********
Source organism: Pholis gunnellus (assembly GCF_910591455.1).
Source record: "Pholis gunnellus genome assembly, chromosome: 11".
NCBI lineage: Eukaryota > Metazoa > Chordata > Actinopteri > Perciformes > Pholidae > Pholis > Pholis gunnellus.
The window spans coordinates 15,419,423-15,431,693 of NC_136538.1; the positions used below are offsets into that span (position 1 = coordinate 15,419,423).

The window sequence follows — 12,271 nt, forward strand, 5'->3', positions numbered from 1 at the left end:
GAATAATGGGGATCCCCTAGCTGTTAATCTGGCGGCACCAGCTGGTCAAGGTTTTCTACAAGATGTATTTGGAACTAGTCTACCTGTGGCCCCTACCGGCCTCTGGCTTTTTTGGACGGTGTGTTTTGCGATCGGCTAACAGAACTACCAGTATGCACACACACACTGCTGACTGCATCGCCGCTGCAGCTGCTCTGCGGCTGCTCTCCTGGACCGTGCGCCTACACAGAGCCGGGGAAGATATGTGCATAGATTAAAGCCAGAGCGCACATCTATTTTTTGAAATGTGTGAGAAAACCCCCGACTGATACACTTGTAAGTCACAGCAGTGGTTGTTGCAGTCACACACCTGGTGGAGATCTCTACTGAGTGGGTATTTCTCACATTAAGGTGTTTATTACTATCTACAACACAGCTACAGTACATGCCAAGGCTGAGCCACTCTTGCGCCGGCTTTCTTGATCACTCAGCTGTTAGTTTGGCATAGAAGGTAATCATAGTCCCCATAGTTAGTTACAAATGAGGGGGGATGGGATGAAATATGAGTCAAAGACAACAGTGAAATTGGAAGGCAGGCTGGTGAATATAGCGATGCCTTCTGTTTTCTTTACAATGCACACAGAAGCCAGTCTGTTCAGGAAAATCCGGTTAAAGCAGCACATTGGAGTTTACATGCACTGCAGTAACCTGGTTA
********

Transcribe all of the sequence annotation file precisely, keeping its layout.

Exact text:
Source organism: Pholis gunnellus (assembly GCF_910591455.1).
Source record: "Pholis gunnellus genome assembly, chromosome: 11".
NCBI lineage: Eukaryota > Metazoa > Chordata > Actinopteri > Perciformes > Pholidae > Pholis > Pholis gunnellus.
The window spans coordinates 15,419,423-15,431,693 of NC_136538.1; the positions used below are offsets into that span (position 1 = coordinate 15,419,423).

The window sequence follows — 12,271 nt, forward strand, 5'->3', positions numbered from 1 at the left end:
GAATAATGGGGATCCCCTAGCTGTTAATCTGGCGGCACCAGCTGGTCAAGGTTTTCTACAAGATGTATTTGGAACTAGTCTACCTGTGGCCCCTACCGGCCTCTGGCTTTTTTGGACGGTGTGTTTTGCGATCGGCTAACAGAACTACCAGTATGCACACACACACTGCTGACTGCATCGCCGCTGCAGCTGCTCTGCGGCTGCTCTCCTGGACCGTGCGCCTACACAGAGCCGGGGAAGATATGTGCATAGATTAAAGCCAGAGCGCACATCTATTTTTTGAAATGTGTGAGAAAACCCCCGACTGATACACTTGTAAGTCACAGCAGTGGTTGTTGCAGTCACACACCTGGTGGAGATCTCTACTGAGTGGGTATTTCTCACATTAAGGTGTTTATTACTATCTACAACACAGCTACAGTACATGCCAAGGCTGAGCCACTCTTGCGCCGGCTTTCTTGATCACTCAGCTGTTAGTTTGGCATAGAAGGTAATCATAGTCCCCATAGTTAGTTACAAATGAGGGGGGATGGGATGAAATATGAGTCAAAGACAACAGTGAAATTGGAAGGCAGGCTGGTGAATATAGCGATGCCTTCTGTTTTCTTTACAATGCACACAGAAGCCAGTCTGTTCAGGAAAATCCGGTTAAAGCAGCACATTGGAGTTTACATGCACTGCAGTAACCTGGTTA